Cannabis retail chain Fire & Flower to be cut from Toronto Stock Exchange

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Financially distressed Canadian cannabis retail company Fire & Flower Holdings is being delisted from the Toronto Stock Exchange after filing for creditor protection earlier this month.

The delisting of the company’s shares will take place July 14, according to a news release.

Fire & Flower, which operates 90 cannabis stores across Canada, was granted an initial creditor protection order by a Canadian court on June 5 after announcing a strategic review in late May.

It is the latest in a string of troubled Canadian cannabis companies to turn to the Companies’ Creditors Arrangement Act (CCAA) to resolve its financial challenges.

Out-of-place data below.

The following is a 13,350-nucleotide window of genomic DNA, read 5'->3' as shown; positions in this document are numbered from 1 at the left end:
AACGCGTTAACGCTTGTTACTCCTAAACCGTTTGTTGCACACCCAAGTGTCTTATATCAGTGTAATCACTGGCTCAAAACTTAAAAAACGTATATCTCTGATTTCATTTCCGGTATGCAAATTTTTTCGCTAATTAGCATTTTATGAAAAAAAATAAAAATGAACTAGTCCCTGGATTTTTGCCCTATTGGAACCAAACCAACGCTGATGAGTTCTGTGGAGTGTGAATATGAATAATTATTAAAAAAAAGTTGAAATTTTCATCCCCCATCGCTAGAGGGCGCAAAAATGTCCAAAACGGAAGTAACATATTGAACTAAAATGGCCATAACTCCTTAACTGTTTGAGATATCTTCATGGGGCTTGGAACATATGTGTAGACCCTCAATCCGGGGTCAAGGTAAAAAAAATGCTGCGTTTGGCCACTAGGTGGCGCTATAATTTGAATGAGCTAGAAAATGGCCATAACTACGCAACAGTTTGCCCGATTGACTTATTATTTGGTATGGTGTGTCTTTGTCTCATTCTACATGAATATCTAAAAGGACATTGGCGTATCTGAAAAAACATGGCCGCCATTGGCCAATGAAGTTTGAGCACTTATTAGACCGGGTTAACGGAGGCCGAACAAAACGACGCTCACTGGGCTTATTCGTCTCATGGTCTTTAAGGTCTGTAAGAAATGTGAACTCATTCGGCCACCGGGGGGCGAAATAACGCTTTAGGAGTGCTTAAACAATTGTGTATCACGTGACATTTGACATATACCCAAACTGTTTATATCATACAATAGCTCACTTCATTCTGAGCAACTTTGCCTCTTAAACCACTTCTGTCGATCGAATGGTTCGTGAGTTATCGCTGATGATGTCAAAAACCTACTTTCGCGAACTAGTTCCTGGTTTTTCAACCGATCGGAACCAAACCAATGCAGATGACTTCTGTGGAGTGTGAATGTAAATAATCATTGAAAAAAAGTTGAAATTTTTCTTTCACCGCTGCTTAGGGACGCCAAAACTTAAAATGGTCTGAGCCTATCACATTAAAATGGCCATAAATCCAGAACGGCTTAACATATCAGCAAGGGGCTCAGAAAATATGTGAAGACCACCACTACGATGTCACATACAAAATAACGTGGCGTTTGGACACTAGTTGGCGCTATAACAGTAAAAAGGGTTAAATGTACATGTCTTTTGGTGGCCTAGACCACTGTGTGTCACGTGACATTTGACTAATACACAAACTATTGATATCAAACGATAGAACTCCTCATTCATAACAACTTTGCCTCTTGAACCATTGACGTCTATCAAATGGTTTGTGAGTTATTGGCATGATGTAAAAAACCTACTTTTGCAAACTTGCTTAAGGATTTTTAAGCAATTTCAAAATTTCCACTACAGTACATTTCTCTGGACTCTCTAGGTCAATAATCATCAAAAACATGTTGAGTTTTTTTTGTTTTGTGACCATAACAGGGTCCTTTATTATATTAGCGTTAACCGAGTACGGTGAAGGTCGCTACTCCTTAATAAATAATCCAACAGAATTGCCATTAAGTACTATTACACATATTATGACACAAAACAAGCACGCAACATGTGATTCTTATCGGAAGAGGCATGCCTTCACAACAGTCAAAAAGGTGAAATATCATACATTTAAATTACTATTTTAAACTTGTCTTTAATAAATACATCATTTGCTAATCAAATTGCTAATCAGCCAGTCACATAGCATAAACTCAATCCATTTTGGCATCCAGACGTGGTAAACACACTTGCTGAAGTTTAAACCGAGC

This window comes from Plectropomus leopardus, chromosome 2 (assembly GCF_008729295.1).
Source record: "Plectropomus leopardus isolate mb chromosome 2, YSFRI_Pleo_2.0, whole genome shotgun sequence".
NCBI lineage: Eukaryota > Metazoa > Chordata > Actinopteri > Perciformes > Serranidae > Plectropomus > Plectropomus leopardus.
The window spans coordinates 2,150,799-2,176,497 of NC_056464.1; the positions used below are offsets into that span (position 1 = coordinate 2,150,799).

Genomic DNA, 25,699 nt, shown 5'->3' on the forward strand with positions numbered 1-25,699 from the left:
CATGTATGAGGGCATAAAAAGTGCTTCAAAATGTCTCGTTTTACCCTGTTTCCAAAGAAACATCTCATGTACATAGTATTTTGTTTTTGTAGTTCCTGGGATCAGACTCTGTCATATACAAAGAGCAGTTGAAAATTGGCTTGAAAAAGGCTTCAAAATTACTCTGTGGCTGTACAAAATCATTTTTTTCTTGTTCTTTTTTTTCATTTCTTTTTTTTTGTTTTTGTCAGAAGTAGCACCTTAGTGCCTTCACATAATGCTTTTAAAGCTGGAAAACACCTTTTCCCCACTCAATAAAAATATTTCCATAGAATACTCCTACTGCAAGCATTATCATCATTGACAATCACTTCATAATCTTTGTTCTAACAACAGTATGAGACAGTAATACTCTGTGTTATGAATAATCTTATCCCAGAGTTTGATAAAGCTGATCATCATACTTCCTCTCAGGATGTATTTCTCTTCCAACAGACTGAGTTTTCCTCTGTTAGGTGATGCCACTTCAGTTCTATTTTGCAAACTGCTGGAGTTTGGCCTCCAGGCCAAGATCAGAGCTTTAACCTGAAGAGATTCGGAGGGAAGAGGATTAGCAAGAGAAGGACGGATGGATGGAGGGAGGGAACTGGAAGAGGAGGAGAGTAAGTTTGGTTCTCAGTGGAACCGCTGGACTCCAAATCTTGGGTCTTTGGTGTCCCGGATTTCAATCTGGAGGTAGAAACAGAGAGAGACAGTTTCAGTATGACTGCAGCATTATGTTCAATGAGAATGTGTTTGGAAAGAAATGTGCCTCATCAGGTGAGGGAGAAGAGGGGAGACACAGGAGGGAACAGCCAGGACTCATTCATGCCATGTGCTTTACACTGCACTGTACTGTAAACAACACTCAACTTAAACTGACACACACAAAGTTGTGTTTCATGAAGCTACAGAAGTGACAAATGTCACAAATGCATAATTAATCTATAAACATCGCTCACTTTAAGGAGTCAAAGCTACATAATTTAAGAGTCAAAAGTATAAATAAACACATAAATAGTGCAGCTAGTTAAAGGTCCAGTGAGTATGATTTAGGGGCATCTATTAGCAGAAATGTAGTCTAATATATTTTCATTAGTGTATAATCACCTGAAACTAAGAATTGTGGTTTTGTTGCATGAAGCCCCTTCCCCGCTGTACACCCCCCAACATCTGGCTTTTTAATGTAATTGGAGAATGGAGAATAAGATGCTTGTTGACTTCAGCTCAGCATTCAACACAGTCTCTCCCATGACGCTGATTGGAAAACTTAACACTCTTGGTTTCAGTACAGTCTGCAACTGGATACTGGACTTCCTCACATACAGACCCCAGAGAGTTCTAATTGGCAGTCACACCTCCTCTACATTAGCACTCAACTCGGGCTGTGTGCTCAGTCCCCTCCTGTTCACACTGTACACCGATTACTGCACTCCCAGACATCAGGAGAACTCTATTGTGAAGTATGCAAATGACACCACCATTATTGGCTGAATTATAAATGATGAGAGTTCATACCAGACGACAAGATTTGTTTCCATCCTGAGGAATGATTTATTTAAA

Fire & Flower said Thursday that the court-ordered stay period under CCAA had been extended until Sept. 1.

The court also approved a key employee retention plan (KERP), with a “priority charge against the company’s assets for security for payments under the KERP,” among other approvals.

Meanwhile, Suzanne Poirier, who is also senior vice president of operations at convenience store giant and Fire & Flower backer Alimentation Couche-Tard, has resigned from the Fire & Flower board of directors.

When it announced its CCAA filing on June 6, Fire & Flower said that its board of directors “will remain in place.”

Couche-Tard has given Fire & Flower a debtor-in-possession loan of 9.8 million Canadian dollars ($7.4 million) in connection with the CCAA proceedings.

Documents related to Fire & Flower’s CCAA proceedings are available on the website of court-appointed monitor FYI Consulting Canada.

Shares of Fire & Flower are still listed as FAF on the TSX.